First, I should point out that while previous version of trixbox have always been the easiest way to get Asterisk up and running in just minutes, trixbox 2.0 is much more than that. First and foremost, trixbox 2.0 includes a new 'overall' web GUI to make the whole process "point and click". From this new web GUI you can simply select the modules you want (HUDLite, FreePBX, PHP, lame, etc.) and the web interface will automatically install them. Some of the packages are directly related to Asterisk such as HUDlite or FreePBX, while other options are ancillary, such as SugarCRM. The idea is you shouldn't have to know anything about the command line interface (CLI). In addition, many users wishing to install trixbox want to keep the server as unbloated as possible and not add any unnecessary modules/packages. Essentially, with this new web interface you simply select just what you need with a click of the mouse.
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trixbox Web Interface where you can select packages.
The screenshot above demonstrates the "cornerstone" web application within trixbox 2.0 called the Package Manager. This allows you add, delete, or update packages and dependencies from your deployment simply using your mouse. It sits on top of the Linux yum command to get the proper RPM. In addition, it features a built-in update mechanism that notifies you within the web interface that a new version is available. Users can now upgrade individual components of their deployment versus having to reinstall from scratch with each upgrade.
The other big part of trixbox 2.0 is their third-party hardware support. For instance, trixbox 2.0 has Sangoma drivers baked in via RPM, so you can use Sangoma hardware "plug and play" out of the box. Chris told me, "We saw a lot of requests from the community for Sangoma drivers because they make really good cards and so we asked Sangoma if they wanted to bake their drivers in and they said 'yes'. I think to the extent that the community asks for other hardware support from Rhino or PIKA we'll probably do that as well and just be hardware-agnostic in the trixbox community." Chris also mentioned if Dialogic enters the Asterisk space that baking in their drivers could be in the future as well.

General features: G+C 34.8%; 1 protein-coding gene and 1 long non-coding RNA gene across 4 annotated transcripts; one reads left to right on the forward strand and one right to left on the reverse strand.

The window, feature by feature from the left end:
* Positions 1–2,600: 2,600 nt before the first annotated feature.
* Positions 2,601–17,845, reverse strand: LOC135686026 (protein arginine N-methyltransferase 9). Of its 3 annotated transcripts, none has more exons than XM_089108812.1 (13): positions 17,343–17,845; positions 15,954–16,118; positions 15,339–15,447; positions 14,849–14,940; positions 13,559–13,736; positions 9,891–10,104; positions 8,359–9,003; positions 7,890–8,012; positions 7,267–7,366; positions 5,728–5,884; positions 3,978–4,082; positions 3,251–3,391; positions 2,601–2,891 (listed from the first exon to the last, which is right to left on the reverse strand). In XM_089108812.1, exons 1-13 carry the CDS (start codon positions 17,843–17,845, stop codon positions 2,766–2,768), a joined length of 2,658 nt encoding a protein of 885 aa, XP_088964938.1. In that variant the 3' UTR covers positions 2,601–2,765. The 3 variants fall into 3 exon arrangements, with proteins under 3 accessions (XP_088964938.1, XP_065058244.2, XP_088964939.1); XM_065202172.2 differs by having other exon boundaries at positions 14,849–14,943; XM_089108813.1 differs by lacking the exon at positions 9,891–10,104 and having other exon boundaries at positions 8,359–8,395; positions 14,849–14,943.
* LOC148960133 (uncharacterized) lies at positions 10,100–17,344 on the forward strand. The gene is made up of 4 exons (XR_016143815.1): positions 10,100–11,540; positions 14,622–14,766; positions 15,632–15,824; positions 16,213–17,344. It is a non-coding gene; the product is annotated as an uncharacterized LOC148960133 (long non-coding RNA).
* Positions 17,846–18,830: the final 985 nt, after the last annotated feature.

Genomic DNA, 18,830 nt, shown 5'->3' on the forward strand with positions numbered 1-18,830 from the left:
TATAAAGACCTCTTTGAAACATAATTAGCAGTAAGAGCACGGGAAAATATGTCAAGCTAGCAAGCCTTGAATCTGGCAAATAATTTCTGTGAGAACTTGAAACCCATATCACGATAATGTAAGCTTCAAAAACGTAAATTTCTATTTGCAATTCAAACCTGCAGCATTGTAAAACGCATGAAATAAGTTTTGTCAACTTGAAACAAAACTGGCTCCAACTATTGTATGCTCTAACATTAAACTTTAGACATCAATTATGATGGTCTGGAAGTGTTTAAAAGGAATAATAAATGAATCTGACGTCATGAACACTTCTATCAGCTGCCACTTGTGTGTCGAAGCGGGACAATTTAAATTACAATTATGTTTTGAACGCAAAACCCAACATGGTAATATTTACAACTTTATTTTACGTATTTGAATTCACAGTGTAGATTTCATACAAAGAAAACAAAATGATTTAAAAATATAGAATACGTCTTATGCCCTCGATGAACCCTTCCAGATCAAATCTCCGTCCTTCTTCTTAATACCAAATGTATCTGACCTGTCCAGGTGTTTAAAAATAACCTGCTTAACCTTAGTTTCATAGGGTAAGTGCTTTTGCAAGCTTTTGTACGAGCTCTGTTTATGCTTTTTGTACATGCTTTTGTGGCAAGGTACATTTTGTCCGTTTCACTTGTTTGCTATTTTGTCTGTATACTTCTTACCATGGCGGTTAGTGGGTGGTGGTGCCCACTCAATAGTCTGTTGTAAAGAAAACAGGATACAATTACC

Chris told me that he coined the term LAAMPS (Linux, Apache, Asterisk, MySQL, Perl/PHP/Phyton, SugarCRM) as a good way of explaining how trixbox provides an extension of the popular & well-known LAMP term. LAMP is a software bundle of the most popular open source solutions on the Linux operating system and is often used for web servers with dynamic content. LAAMPS extends this software bundle by adding telephony (TDM, VoIP) and CRM to LAMP - the bolded letters & words being the key additions to the original LAMP term. Will LAAMPS take hold within the general Linux community? Who knows. Probably not, but at least the trixbox/Asterisk community will know what the heck it means.
In addition, the trixbox 2.0 release provides the trixbox community with deeper application integration with SugarCRM and integration with LumenVox Speech Engine (speech recognition). The SugarCRM integration features CallerID screenpop of SugarCRM records. Chris mentioned they did fair amount of work on this since often times the CallerID format varies, which can affect whether or not a SugarCRM record matches or not. It's still SugarmCRM 4.5, however the code is "patched" to work better with trixbox. Chris mentioned they will continue to support this patch as SugarCRM continues to be updated. Unlike some Asterisk distributions, trixbox 2.0 will have fax support built-in. When you consider built-in fax support along with all the other aforementioned features, trixbox is one of the most feature-rich "out-of-the-box" Asterisk solutions.
I asked Chris since this trixbox version is "beta" when the final release would be available and he said within 30 days the final (non-beta) trixbox 2.0 will be available for download. Chris pointed out that while he considers the previous trixbox version (1.3) "stable" and trixbox 2.0 as "beta", he is confident that trixbox 2.0 is "stable" but wants the trixbox community to have the final word as to whether it's truly "stable".
Chris also emailed me some interesting comments he made as part of his news release going out tomorrow, where he states "trixbox 2.0 is the easiest to use version yet. If you can use a mouse and have a spare hour, you can roll 2.0 and get, not just Asterisk, but integrated business applications like MySQL and SugarCRM. Moving forward, our plan is to add even more application support so that the community will be able to build their complete business infrastructure on the trixbox platform."
This announcement was big enough to get the CEO of MYSQL AB to comment on the trixbox news release going out on the newswire on Wednesday. "As part of the trixbox stack, MySQL provides a high-speed database foundation that improves uptime and enables easy integration with other business applications," said Marten Mickos, CEO of MYSQL AB. "MySQL database software is already being used by hundreds of thousands of trixbox users. We look forward to working closely with Fonality to grow and expand the thriving trixbox community."
To summarize What's New in trixbox 2.0
- Overall Web GUI for managing every aspect of the trixbox distribution
- Web-based Package Manager - a list of every package you can install. Literally hundreds of RPMs are available to install. Go as lean or as rich as you want on the applications.
- Third-party hardware support (Sangoma)
- Better SugarCRM integration (screenpop)
- Lumenvox speech-rec support